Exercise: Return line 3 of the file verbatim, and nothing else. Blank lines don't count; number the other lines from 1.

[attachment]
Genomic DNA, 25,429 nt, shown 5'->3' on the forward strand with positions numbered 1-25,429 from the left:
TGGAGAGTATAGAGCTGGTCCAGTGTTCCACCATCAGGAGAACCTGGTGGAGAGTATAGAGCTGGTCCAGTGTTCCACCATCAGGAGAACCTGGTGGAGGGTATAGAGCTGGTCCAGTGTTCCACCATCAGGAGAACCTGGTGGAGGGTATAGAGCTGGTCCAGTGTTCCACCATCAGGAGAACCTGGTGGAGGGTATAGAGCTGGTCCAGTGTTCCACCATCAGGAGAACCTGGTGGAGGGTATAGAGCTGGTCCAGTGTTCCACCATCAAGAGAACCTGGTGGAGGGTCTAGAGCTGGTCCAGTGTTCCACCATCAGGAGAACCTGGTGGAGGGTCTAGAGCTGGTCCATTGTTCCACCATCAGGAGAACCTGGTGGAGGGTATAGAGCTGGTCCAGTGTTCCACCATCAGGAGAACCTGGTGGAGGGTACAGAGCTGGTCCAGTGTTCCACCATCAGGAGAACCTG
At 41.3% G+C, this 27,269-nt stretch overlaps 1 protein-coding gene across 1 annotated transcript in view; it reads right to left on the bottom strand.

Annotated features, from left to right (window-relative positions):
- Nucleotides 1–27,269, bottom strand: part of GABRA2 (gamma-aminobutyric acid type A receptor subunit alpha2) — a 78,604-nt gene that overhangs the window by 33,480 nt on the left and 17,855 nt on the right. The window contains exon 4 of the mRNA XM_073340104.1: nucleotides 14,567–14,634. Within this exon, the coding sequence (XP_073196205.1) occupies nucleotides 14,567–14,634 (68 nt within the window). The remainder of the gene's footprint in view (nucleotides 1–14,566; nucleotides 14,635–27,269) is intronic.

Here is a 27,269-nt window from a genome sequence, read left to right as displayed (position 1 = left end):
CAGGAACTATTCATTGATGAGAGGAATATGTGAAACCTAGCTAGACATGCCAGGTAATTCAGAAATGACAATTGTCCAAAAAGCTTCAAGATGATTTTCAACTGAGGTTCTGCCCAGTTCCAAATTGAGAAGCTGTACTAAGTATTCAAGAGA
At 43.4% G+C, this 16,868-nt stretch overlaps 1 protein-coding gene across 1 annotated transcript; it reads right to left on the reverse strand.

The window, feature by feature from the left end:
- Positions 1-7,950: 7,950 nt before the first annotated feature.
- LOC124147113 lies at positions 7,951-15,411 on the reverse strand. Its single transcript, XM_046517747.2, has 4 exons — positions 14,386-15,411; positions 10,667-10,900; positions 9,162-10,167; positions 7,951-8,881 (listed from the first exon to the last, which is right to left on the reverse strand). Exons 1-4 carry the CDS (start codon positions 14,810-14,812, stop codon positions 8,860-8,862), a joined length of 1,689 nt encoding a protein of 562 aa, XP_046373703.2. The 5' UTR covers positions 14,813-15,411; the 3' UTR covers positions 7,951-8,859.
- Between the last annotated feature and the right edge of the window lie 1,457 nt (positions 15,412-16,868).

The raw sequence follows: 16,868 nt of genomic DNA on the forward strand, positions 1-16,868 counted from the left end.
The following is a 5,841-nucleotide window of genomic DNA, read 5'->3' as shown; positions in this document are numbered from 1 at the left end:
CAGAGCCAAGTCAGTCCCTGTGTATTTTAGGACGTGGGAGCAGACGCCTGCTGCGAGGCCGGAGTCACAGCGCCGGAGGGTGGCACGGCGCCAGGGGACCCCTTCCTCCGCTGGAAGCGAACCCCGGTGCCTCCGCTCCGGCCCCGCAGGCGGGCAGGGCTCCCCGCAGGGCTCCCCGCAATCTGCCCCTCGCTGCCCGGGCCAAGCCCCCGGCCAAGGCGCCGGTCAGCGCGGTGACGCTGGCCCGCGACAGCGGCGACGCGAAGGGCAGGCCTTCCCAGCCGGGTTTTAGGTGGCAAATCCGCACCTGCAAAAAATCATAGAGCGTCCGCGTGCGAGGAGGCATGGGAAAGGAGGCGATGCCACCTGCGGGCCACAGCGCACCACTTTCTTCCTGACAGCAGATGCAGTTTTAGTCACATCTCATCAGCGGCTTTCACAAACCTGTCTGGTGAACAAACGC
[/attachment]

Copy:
At 41.3% G+C, this 27,269-nt stretch overlaps 1 protein-coding gene across 1 annotated transcript in view; it reads right to left on the bottom strand.